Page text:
Archive

Tag Archives: decision making


WTPspiractorI have a question – what was the impact of the 2008 economic crisis on water and sewer infrastructure funding?  I have a hypothesis – the amount of monies transferred to non-water and sewer operations increased.  Is the hypothesis true?

The next question to answer is that if transfer monies increased, did they decrease once property values started to come back?  My hypothesis is no.

Finally what impact does this have on water and sewer infrastructure going forward?  I suspect that the answer is that we underfund infrastructure or justify the lack of funding through actuarial means (I actually had a utility director tell me that his pipes were designed to last 250 years.  Seriously.  Of course that is nonsense, but it is a means to keep your need for replacement funding down).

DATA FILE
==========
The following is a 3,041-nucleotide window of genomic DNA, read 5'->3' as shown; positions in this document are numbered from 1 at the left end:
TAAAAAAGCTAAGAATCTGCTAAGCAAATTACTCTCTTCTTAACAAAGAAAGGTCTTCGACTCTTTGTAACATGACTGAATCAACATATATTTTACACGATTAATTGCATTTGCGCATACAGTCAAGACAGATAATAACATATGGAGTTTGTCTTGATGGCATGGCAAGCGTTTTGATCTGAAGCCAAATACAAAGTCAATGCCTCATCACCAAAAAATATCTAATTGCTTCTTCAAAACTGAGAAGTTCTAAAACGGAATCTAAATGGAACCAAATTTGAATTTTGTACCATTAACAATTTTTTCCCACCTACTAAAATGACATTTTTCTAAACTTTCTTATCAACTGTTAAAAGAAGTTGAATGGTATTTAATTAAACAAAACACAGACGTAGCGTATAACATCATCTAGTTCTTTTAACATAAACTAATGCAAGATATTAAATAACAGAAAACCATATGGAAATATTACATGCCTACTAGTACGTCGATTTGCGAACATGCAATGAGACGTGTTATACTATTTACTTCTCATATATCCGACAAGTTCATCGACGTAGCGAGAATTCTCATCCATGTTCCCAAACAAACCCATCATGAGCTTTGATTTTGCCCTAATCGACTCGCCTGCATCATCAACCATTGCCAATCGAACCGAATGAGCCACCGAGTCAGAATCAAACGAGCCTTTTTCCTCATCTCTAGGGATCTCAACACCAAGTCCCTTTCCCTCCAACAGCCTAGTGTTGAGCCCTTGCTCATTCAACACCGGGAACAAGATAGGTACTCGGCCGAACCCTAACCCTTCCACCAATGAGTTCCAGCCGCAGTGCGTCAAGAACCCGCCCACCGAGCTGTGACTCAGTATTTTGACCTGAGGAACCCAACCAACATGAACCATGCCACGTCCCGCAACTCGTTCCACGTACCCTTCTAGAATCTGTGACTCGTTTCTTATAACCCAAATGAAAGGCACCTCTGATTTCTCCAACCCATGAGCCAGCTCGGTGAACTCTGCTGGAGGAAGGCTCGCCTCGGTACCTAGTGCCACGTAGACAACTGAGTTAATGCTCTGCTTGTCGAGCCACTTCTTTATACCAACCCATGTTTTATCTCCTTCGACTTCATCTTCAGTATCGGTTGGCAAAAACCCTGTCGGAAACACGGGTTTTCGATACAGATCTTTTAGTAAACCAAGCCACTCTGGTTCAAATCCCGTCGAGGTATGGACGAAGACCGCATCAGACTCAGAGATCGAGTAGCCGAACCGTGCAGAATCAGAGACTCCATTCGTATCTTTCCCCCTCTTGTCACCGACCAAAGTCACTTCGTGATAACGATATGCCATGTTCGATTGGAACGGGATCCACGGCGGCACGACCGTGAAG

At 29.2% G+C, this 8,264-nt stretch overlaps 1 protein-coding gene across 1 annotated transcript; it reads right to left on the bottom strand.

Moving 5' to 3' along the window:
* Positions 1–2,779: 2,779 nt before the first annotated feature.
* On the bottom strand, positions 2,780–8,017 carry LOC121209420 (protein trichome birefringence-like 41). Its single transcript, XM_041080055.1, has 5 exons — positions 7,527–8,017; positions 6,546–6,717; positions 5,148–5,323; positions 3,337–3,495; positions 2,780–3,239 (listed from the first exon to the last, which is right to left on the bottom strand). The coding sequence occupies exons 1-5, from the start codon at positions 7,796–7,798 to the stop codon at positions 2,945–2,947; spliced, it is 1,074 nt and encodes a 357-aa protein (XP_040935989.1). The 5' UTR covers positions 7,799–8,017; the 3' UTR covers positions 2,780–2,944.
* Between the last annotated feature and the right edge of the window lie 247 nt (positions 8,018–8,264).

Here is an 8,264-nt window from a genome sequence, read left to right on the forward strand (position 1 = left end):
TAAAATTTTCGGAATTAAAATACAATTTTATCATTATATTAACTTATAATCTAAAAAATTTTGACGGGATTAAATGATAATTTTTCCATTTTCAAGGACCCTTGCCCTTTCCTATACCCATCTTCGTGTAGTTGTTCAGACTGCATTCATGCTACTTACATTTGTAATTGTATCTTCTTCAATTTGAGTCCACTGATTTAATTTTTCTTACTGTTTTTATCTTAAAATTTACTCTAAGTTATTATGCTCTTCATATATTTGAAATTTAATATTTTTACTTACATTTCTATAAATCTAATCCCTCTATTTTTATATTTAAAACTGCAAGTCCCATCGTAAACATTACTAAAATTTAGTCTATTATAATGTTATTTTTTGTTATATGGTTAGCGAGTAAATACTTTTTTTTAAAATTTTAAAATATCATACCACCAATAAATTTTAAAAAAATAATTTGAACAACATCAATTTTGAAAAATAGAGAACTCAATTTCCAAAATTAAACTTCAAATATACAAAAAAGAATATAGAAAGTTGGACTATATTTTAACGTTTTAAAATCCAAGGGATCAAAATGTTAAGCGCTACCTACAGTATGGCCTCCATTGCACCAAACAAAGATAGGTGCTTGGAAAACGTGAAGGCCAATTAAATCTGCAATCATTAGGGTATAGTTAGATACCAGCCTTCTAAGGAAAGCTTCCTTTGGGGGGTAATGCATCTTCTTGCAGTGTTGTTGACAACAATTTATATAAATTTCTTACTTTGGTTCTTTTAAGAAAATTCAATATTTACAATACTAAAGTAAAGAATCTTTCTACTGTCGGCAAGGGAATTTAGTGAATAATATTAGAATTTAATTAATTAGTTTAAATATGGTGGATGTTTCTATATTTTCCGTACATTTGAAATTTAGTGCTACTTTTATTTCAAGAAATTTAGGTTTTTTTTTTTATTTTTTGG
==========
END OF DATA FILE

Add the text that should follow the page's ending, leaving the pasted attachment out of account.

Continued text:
I have a student and we are working on these issues now.  We are going to gather data from several hundred utilities over the next six months, crunch 11 years of data and let’s find out.  If you or your clients are interested in adding your data to the mix, please send it to me.  I need 2005 -2015 expenditure info.  Also some operational data like ADF, MDF, miles of pipe, customers, treatment type and CCR. We will be publishing the results.   Should be interesting……

Advertisements